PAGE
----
The Many Uses of Elder

Lone Black Elder Tree in Derbyshire
It’s that time of year again. Kids are back in school, immune systems may be down and germs are spreading like crazy. I have a few stand-by herbs that I always turn to when I’m feeling sick or have been around sick people. Echinacea is my favorite herb to use when I feel a cold coming on but elder is a close second.
Elder is a short shrubby tree. It ranges from about 5 to 12 feet. The stems have small wart like bumps, with a slight purple tinge. The larger branches are smooth. The leaves have tiny ridges all the way around. The tiny creamy white flowers grow in large clutters and bloom from June to July depending on where you live. The blooms turn into small purplish/black berries. The elder likes moister climates but I’ve seen it thrive in droughts and drier climates as well.

Elder is an amazing herb with many different uses. Each part actually has a different purpose. In the Middle Ages people used and revered every part of the plant. Now the most common part used is the berry. Flowers and leaves may be used as well. 

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This post is part of Teach Me Tuesday,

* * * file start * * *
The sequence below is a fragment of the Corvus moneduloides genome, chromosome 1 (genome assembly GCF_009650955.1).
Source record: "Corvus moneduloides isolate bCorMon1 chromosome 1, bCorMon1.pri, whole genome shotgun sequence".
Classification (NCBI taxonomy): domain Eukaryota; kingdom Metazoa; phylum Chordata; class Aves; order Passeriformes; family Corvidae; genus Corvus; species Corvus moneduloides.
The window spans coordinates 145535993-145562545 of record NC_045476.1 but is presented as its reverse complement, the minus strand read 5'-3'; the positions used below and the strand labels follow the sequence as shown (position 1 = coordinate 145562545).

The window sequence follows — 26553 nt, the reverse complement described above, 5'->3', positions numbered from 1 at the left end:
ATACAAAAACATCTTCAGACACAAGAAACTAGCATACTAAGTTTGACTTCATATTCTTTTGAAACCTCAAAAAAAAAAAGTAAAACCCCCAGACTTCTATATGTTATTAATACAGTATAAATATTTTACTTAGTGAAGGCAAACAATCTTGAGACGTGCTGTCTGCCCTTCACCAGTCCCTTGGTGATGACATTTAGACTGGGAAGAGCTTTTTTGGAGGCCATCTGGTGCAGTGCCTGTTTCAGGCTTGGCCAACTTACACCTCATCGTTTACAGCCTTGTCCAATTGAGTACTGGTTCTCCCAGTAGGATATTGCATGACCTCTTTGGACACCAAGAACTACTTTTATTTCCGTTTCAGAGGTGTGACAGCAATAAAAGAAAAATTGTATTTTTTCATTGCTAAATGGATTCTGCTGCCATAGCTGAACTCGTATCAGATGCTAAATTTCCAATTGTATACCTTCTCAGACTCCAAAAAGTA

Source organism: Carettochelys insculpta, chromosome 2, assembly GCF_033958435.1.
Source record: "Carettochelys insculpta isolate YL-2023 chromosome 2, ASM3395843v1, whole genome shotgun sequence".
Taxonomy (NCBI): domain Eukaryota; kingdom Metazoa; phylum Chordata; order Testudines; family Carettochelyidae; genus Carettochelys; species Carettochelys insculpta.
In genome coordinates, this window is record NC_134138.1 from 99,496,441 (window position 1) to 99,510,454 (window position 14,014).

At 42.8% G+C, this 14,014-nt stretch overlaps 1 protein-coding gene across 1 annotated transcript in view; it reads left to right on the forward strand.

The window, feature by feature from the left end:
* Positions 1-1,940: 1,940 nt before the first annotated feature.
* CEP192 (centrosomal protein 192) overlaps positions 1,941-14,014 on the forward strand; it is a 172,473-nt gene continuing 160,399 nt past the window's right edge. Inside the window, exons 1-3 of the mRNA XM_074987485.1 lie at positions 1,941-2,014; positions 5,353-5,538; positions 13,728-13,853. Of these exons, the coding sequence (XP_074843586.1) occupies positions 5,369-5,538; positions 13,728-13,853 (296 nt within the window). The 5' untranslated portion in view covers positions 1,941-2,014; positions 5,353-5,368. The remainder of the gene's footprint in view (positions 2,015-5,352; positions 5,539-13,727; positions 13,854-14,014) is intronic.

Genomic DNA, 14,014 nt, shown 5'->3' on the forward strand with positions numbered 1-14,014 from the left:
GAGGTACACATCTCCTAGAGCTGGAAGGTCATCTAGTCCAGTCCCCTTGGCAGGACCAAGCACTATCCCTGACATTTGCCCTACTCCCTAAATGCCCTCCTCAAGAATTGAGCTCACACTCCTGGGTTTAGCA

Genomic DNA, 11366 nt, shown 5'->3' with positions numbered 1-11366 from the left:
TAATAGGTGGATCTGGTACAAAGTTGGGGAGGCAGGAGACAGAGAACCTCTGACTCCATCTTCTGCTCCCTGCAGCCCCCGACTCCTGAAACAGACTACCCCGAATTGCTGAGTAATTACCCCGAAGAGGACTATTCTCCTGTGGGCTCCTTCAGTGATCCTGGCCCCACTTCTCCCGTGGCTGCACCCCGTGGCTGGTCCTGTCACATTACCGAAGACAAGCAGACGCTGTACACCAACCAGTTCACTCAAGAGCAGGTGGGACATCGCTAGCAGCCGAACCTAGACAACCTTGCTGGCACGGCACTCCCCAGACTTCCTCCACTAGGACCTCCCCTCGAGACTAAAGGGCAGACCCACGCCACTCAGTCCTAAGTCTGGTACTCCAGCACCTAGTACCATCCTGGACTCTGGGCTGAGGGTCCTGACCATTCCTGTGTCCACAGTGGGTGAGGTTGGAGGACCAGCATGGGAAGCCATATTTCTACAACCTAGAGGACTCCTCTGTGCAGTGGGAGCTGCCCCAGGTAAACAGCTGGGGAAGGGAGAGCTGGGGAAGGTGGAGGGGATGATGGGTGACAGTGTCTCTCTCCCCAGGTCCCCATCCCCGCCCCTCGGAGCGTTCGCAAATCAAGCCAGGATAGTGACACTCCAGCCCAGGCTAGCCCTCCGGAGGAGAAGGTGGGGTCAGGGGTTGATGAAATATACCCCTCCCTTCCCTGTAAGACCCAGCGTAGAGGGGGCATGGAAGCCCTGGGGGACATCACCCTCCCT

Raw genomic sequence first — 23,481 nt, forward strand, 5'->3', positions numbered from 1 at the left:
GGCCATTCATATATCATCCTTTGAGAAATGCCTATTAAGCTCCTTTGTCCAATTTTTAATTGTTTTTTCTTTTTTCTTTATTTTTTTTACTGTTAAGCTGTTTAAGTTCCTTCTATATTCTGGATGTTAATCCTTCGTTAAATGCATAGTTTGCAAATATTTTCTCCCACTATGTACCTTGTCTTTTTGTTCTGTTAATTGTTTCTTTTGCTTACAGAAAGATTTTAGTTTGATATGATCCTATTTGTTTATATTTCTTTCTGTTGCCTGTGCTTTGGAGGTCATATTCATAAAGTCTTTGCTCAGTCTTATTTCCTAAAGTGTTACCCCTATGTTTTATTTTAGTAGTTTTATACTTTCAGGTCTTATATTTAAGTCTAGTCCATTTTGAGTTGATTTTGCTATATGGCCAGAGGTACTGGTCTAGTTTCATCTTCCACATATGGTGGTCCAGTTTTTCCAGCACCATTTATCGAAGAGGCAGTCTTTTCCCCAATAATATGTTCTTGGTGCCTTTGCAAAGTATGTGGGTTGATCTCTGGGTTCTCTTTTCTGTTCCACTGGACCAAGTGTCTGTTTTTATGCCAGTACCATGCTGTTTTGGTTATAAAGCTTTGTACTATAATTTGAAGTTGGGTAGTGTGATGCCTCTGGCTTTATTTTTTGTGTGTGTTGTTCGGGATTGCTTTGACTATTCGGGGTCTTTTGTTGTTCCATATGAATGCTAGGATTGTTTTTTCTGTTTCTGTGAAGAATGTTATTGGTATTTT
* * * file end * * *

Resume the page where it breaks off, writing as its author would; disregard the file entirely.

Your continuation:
About Katie Mae Stanley

Katie Mae Stanley is the writer at Nourishing Simplicity, where the focus is on nourishing foods, herbal remedies, simple living and faith. Ethnic and Mid-west foods are always a favorite in her kitchen and on her blog. She is also the author of the book Steeped: Simple Nourishing Teas and Treats. Katie Mae spent 10 years as a missionary dorm "mama" for a gaggle (almost 40) of amazing deaf girls at a school for the deaf in Baja California, Mexico. Now she finds herself state side ready to embrace God's next adventure. A cup of tea or coffee and a bit of dark chocolate make an appearance at some point in any given day. You can connect with the Nourishing Simplicity community on Facebook, Twitter, and Google+.

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